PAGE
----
• Another variant of the adaptive solution is to let the foreign agent select between unicast and broadcast depending on the ratio between visiting nodes and the total amount of nodes in the ad hoc network. If the ratio is high then broadcast should be used, otherwise unicast should be used. The hard part of this solution is to find out the total number of nodes in the ad hoc network. One possible solution is to make a qualified guess by estimating the diameter of the network from the number of hops to the visiting nodes.
  • Another alternative to limit the flooding of the network with advertisements is to set the TTL-field in the IP-header to just a few hops. In this way only mobile nodes that are closer than a certain number of hops to a foreign agent will receive agent advertisements from it and thus also be able to register with it. Nodes that are more hops than the TTL value used in the agent advertisements will not be able to hear from the foreign agent. The drawback of this method is that nodes that are not close enough may not find any foreign agents to register through. However, it is very simple to implement and can easily be combined with other techniques such as the aggregation scheme described next.
  • Imagine the situation where there are several foreign agents in an ad hoc network and each broadcasts agent advertisements periodically. Instead of having each node in the network forward each broadcast advertisement, we could let nodes that receive multiple advertisements check the advertisements and make a decision on which advertisement is best and only forward that advertisement. One metric that could be used is the number of hops that the advertisements have traveled. It could be possible to do this by letting only the intermediate nodes forward agent advertisements that have traversed fewer hops than every other agent advertisement that was received earlier within a beacon period.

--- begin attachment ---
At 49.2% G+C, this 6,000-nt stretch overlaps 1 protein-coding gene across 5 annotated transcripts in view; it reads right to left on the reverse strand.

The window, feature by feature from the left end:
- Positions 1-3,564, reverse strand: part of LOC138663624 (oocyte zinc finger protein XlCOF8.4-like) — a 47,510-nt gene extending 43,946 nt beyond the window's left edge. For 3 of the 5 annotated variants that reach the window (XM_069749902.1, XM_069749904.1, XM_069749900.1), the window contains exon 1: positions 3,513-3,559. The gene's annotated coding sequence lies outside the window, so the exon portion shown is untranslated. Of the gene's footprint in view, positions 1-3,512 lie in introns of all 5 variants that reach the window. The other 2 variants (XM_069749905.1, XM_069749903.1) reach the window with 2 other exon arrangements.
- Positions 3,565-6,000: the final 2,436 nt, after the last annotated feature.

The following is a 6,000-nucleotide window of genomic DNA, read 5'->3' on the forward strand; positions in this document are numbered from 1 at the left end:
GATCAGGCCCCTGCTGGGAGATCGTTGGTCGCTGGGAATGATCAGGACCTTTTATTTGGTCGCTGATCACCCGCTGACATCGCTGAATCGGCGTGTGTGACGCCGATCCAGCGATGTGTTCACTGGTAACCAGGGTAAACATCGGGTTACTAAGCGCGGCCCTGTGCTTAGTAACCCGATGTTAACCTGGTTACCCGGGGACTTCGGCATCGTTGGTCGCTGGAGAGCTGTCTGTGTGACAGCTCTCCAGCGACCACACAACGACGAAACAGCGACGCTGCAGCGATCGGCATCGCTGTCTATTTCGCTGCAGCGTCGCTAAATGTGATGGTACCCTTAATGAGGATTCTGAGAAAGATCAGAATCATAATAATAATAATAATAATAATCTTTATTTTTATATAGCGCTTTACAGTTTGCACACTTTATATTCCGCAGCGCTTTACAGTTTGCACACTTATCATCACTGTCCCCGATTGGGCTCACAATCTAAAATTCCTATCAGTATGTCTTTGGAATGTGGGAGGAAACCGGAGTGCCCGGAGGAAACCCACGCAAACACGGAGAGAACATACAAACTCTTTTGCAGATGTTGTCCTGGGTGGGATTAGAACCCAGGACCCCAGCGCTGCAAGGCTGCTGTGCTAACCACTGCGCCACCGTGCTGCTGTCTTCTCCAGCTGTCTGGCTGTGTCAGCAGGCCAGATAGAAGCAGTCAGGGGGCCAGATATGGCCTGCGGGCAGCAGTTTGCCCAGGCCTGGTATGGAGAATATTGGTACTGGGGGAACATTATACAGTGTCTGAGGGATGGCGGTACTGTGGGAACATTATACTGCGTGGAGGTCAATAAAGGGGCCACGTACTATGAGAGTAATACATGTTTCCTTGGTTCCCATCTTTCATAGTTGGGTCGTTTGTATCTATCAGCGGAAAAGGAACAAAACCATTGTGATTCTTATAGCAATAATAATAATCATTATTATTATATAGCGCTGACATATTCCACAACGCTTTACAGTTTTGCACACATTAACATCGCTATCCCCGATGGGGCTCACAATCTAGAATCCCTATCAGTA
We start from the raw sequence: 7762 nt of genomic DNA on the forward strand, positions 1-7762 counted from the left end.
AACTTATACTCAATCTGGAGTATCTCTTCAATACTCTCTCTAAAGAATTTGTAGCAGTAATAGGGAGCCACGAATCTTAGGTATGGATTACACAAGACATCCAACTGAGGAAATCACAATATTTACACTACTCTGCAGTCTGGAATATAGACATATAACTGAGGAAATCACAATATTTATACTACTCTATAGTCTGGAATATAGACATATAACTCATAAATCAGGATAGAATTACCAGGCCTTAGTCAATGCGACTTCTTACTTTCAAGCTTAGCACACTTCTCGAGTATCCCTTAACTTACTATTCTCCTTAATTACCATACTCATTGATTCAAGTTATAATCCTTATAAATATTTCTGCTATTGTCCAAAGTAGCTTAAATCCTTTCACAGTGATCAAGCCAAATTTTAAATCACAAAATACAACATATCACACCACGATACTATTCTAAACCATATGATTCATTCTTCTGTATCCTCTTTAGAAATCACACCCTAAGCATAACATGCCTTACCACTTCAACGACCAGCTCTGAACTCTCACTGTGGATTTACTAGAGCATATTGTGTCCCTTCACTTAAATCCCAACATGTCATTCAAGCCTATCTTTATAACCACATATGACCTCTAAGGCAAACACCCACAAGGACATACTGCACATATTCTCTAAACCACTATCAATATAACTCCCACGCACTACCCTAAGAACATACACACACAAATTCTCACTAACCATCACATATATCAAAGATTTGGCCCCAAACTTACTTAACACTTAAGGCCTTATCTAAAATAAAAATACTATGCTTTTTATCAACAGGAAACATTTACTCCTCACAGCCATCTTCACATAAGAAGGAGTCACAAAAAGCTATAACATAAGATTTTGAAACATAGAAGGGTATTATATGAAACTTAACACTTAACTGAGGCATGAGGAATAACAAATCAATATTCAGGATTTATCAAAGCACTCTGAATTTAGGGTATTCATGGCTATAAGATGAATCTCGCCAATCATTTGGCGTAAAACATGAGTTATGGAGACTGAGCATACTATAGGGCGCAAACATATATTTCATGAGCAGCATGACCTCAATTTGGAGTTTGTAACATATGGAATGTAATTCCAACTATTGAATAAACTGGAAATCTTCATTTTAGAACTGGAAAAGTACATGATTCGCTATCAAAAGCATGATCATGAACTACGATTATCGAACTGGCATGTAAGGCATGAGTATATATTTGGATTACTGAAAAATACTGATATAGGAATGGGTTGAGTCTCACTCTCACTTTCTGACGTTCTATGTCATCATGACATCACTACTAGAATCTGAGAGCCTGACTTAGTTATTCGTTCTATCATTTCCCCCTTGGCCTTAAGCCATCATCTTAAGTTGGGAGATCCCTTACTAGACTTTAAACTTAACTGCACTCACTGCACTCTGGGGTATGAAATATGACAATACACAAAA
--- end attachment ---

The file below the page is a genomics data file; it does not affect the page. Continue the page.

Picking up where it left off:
• Since a visiting node may be located several hops away from a foreign agent, it cannot determine if a foreign agent is reachable by using link-layer feedback only. It needs to rely on the routing protocol to determine that there is in fact no route to the foreign agent. It is also more difficult to decide between several foreign agents as the quality of the communication with each foreign agent may depend on the quality of many links.
  • In the present invention a way of deciding which foreign agent is better is presented, named the MIPMANET Cell Switching Algorithm, and it works as follows:
  • If the visiting node is not registered, it selects the foreign agent which has the best metric.
  • If the visiting node is registered, it switches to another foreign agent only if the metric of the latter is a specific amount better than the metric of the former, for a specific number of consecutive agent advertisements.
  • One example of this MIPMANET Cell Switching Algorithm is to use the hop count to a foreign agent as the metric. The algorithm will then be as follows:
  • If the visiting node is not registered, it selects the foreign agent that is the least number of hops away.